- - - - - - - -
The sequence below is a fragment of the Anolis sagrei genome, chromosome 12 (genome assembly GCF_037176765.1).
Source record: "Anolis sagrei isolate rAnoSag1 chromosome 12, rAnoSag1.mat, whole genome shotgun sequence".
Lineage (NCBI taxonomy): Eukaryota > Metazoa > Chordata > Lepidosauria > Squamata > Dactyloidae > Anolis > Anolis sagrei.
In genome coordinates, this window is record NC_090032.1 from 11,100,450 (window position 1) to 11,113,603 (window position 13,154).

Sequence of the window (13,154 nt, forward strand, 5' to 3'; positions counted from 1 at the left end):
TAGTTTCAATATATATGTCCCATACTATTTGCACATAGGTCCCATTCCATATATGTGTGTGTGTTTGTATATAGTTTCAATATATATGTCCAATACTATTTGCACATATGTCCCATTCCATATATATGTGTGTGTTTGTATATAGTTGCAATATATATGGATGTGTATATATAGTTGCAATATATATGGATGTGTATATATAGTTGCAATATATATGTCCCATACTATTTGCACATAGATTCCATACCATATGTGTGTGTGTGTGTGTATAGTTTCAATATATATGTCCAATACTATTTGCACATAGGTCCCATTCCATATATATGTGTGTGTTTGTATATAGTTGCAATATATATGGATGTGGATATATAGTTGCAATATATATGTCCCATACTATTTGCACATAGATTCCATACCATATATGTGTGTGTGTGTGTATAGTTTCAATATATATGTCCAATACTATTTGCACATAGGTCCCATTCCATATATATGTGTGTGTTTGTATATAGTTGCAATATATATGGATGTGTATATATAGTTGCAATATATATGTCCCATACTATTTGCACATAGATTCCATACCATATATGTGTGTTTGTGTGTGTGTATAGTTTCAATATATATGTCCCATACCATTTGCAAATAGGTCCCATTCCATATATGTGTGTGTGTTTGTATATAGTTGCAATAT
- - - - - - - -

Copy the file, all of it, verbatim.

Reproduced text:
The sequence below is a fragment of the Anolis sagrei genome, chromosome 12 (genome assembly GCF_037176765.1).
Source record: "Anolis sagrei isolate rAnoSag1 chromosome 12, rAnoSag1.mat, whole genome shotgun sequence".
Lineage (NCBI taxonomy): Eukaryota > Metazoa > Chordata > Lepidosauria > Squamata > Dactyloidae > Anolis > Anolis sagrei.
In genome coordinates, this window is record NC_090032.1 from 11,100,450 (window position 1) to 11,113,603 (window position 13,154).

Sequence of the window (13,154 nt, forward strand, 5' to 3'; positions counted from 1 at the left end):
TAGTTTCAATATATATGTCCCATACTATTTGCACATAGGTCCCATTCCATATATGTGTGTGTGTTTGTATATAGTTTCAATATATATGTCCAATACTATTTGCACATATGTCCCATTCCATATATATGTGTGTGTTTGTATATAGTTGCAATATATATGGATGTGTATATATAGTTGCAATATATATGGATGTGTATATATAGTTGCAATATATATGTCCCATACTATTTGCACATAGATTCCATACCATATGTGTGTGTGTGTGTGTATAGTTTCAATATATATGTCCAATACTATTTGCACATAGGTCCCATTCCATATATATGTGTGTGTTTGTATATAGTTGCAATATATATGGATGTGGATATATAGTTGCAATATATATGTCCCATACTATTTGCACATAGATTCCATACCATATATGTGTGTGTGTGTGTATAGTTTCAATATATATGTCCAATACTATTTGCACATAGGTCCCATTCCATATATATGTGTGTGTTTGTATATAGTTGCAATATATATGGATGTGTATATATAGTTGCAATATATATGTCCCATACTATTTGCACATAGATTCCATACCATATATGTGTGTTTGTGTGTGTGTATAGTTTCAATATATATGTCCCATACCATTTGCAAATAGGTCCCATTCCATATATGTGTGTGTGTTTGTATATAGTTGCAATAT